Recent Advances in Electrospun Poly(ε-caprolactone)-Based Materials and Their Biomedical Applications

  • Lin Wang
  • Reem A. Ghubayra
  • Adam J.-P. Bauer
  • Mir Hadi R. Kondelaji
  • Zachary B. Grim
  • Bingbing Li
Chapter

Abstract

Fiber-based materials have been used in a wide range of applications, from textiles to biofunctional scaffolds, and research on these materials continues to yield new and exciting results. In the past decades, electrospinning has been shown to be a particularly versatile and adaptable method of fiber formation. A great number of variables in the electrospinning process can be finely tuned to alter the resultant properties of the electrospun materials. Among all published research on electrospinning, poly(ε-caprolactone) (PCL)-based electrospun fibers have been most intensively studied due to the low cost, good processability, great biocompatibility, and biodegradability of PCL. This chapter highlights the current advances in electrospun PCL-based materials by categorizing these materials into following six groups: (1) PCL-natural biopolymer-based material, (2) PCL blended with other biodegradable synthetic polymers, (3) PCL blended with other synthetic polymers, (4) PCL fibers functionalization utilizing bioactive molecules, (5) PCL-based composites with inorganics or other nanofillers, and (6) PCL fiber with post-electrospinning decoration. We also summarize the fabrication techniques, experimental parameters, as well as the structure, morphology, and physicochemical properties of these fiber products. This chapter provides a comprehensive review of fabricating various PCL-based electrospun materials and their potential applications as biodegradable and biocompatible materials, such as biomedical implants, tissue scaffolds, drug carriers, gene delivery vehicles.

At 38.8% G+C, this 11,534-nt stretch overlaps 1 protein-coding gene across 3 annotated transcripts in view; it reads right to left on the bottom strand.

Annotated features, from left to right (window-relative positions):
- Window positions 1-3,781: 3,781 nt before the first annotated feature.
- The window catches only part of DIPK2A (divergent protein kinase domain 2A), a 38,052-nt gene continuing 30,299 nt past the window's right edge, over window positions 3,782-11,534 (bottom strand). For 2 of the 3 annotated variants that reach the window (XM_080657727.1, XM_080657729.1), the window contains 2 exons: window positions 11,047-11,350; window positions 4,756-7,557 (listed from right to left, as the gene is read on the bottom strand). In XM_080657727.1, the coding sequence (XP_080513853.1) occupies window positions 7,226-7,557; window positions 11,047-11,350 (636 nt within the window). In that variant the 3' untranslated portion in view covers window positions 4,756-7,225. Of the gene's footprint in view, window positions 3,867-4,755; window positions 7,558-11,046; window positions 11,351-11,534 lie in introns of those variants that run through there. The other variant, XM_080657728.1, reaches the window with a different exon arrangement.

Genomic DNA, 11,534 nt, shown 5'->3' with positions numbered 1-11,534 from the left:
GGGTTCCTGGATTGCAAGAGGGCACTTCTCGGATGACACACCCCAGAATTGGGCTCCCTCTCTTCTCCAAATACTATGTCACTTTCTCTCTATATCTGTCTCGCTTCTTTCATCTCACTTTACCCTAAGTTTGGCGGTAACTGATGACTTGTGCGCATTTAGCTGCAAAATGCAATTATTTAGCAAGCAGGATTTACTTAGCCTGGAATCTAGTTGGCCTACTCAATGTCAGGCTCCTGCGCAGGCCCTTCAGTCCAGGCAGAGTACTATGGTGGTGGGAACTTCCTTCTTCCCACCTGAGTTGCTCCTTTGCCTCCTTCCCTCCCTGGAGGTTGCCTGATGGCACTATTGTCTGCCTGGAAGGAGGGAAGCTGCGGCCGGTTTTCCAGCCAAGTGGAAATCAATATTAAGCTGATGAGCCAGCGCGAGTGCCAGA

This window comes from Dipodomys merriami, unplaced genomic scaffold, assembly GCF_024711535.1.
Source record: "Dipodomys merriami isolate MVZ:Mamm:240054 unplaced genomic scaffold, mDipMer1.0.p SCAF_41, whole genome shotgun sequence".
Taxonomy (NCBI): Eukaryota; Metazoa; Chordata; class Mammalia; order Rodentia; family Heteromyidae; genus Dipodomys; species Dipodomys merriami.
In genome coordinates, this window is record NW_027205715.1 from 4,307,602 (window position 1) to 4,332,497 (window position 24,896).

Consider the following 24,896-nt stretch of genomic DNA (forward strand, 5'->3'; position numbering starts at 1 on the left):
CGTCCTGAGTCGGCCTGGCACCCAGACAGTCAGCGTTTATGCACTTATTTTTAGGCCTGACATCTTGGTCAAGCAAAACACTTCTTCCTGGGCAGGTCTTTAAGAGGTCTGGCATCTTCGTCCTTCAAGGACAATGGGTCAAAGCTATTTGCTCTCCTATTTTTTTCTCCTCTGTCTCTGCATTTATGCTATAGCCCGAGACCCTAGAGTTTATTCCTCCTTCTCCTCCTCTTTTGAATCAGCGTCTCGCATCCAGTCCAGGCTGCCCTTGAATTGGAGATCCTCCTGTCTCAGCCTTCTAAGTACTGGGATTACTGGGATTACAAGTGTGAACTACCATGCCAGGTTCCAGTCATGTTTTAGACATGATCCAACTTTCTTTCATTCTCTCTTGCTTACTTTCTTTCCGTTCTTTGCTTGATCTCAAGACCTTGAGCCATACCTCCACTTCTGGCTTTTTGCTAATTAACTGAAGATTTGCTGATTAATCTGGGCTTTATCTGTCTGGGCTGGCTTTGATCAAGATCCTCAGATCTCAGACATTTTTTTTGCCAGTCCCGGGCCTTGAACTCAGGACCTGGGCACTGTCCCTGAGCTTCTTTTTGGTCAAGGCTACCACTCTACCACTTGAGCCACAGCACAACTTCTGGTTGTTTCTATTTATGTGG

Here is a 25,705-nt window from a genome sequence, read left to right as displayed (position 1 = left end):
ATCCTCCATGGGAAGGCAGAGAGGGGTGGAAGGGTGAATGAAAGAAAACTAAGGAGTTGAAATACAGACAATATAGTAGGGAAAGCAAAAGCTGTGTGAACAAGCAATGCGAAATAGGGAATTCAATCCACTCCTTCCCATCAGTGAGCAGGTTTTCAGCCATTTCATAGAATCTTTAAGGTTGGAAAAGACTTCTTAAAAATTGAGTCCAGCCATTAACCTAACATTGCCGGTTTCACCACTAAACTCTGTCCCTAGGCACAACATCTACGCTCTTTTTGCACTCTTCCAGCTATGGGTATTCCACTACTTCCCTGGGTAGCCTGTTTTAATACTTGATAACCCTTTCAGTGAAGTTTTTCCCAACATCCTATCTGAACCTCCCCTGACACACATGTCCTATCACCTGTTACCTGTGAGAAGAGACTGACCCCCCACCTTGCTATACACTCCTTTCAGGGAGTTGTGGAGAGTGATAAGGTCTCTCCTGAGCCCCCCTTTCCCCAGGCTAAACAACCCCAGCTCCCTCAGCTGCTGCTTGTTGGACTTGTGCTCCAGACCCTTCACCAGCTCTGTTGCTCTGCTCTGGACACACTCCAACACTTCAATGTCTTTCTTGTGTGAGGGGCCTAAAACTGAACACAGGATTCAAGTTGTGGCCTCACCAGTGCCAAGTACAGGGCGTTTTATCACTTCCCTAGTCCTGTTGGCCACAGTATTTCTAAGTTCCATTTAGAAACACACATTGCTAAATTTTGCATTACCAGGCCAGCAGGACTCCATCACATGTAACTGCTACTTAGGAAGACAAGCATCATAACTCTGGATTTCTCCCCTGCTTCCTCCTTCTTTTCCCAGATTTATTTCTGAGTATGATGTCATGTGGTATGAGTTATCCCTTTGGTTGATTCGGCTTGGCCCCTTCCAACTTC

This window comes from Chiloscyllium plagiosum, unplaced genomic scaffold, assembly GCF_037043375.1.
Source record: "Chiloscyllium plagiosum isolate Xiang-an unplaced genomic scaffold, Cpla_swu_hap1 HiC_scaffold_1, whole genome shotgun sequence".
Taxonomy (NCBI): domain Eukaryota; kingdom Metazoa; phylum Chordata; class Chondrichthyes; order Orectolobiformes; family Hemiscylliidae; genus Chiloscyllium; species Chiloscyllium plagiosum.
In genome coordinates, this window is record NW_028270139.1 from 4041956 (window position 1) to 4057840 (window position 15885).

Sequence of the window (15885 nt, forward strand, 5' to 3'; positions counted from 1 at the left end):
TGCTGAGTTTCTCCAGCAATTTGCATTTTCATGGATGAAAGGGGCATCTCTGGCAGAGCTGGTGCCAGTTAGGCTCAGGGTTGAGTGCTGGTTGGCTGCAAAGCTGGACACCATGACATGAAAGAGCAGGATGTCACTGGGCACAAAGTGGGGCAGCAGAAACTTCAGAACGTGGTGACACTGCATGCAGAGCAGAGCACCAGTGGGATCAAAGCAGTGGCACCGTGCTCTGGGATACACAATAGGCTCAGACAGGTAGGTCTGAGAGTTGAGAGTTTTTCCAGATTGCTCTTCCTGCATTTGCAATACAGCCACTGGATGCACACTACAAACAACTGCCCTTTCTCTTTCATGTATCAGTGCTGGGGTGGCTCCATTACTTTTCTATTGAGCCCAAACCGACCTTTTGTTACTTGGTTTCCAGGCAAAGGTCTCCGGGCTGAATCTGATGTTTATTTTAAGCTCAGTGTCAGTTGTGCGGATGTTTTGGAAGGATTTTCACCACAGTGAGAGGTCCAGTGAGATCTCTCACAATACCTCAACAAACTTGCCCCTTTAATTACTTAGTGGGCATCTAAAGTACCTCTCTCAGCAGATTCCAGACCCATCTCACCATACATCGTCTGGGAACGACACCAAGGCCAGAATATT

Keywords

Electrospinning Poly(ε-caprolactone) fiber Nanomaterial Polymer blend Nanocomposite Biomedical material Fibrous scaffold Tissue engineering Drug carrier Gene delivery 

Abbreviation of Solvents

AA

Acetic acid

DCM

Dichloromethane

DMAc

N, N-dimethylacetamide

DMF

N, N-imethylformamide

DMK

Acetone

EtOH

Ethanol

FA

Formic acid

HFP

1,1,1,3,3,3-hexafluor-2-propanol

MC

Methyl chloride

MEK

Methyl ethyl ketone

MeOH

Methanol

TCM

Chloroform

TEF

2,2,2-trifluoroethanol

TFA

Trifluoroacetic acid

THF

Tetrahydrofuran

Notes

Acknowledgements

Authors would like to thank Central Michigan University for Provost Discretionary Grant (cc26151). Lin Wang would like to thank Beijing University of Technology for the Joint Training Scholarship Program (2016).

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Copyright information

© Springer Nature Singapore Pte Ltd. 2018

Authors and Affiliations

  • Lin Wang
    • 1
    • 2
  • Reem A. Ghubayra
    • 1
  • Adam J.-P. Bauer
    • 1
  • Mir Hadi R. Kondelaji
    • 1
  • Zachary B. Grim
    • 1
  • Bingbing Li
    • 1
  1. 1.Department of Chemistry and BiochemistryCentral Michigan UniversityMount PleasantUSA
  2. 2.Beijing Key Laboratory for Green Catalysis and Separation, College of Environmental and Energy EngineeringBeijing University of TechnologyBeijingPeople’s Republic of China

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